III. COLLEGE PLACEMENT PROCESS
The lucky student who possesses recognized soccer abilities and a skill in addition to their academic abilities has additional opportunities. College coaches are constantly on the lookout for new prospects. Oftentimes you will find coaches at tournaments viewing any number of players. As a prospective college player, it is of utmost importance that you do a thorough investigation of potential colleges and that you are identified as early as possible. Important vehicles for showcasing your abilities include tournaments, club soccer, high school soccer, and the Olympic Development Program. Many coaches begin identifying potential prospects in a player’s junior year of high school or earlier. In this section we will look at the placement process and identify the factors that will be important to maximize your exposure to the colleges that you are interested in. Here is and overview of some key things to consider. For a more detailed look at the process, see Appendix 4.
There are 3 ways to receive money for your college education and they are not mutually exclusive.
1. Academic Scholarships
2. Athletic scholarship
3. Financial need
SAT: Take the SAT either late in your sophomore or early in your Junior year. Take it several times if you are not satisfied with your score. The better you score the better chances you have of getting money for academics and being accepted to the university or college of your choice. Spend the money to take an SAT preparation course if necessary.
GPA: Concentrate on your grades beginning as a freshman onward. Good grades not only give you a chance to earn academic scholarship money but are also something coaches are looking for.
Guidance Counselor: Meet with your High School counselor to discuss schools that meet your academic needs. Keep in constant contact with your counselor.
Meet with Albion SC coaches to discuss realistic possibilities and to discuss which university or college is right for you (see Appendix 3).
Do a thorough review of potential colleges you would like to attend using the factors described above in Section II.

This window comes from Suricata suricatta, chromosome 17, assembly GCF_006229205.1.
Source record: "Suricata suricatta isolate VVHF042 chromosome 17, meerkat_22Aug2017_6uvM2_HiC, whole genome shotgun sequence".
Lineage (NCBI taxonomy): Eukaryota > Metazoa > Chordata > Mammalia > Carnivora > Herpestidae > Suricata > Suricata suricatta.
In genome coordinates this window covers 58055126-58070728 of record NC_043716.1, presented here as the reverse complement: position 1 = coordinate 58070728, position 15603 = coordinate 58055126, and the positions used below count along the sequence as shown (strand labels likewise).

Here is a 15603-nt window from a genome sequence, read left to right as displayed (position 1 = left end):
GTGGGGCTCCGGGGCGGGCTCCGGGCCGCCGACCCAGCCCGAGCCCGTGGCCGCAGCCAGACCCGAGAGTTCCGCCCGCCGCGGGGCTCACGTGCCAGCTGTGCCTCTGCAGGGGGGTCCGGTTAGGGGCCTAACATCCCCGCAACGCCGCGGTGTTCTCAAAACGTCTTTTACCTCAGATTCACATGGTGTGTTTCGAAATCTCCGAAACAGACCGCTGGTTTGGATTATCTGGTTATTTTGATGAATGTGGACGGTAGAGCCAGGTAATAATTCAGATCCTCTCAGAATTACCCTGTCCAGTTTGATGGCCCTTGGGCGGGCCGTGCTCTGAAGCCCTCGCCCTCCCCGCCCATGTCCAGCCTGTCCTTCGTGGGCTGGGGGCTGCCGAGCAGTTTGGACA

Attend Camps: Attend a camp at the University or College of your interest during your freshman, sophomore and Junior years of High School. Go prepared! Do not show up out of shape. First impressions are lasting.
Attend College Combines for exposure to College coaches from numerous Universities and Colleges.
Email and correspond with Universities, Colleges and their coaches. Inform coaches of which tournaments you will be participating in and send them your schedule.
IV. EXPECTATIONS OF ALBION SC PLAYERS
These are the basic expectations that we have for all Albion SC players, but especially those interested in playing at the collegiate level. The habits you form today will make the person that become tomorrow!
Attend all training sessions.
Attend all training sessions with College coaches.
Attend all games.
Attend all tournaments.
Attend all College showcases.
Attend College Seminars (GU15-GU16).
Soccer Profile: Every player must fill out a soccer profile during his or her U15 year. The player profile will include academic information, soccer information, extra curricular activities and more. In conjunction with the College Committee, the team will design a promotional booklet that will be distributed at tournaments and showcase events. This profile will be updated as needed from U16-U17. (For examples see Appendix 5)
Be pro-active in contacting College coaches (see Appendix 4).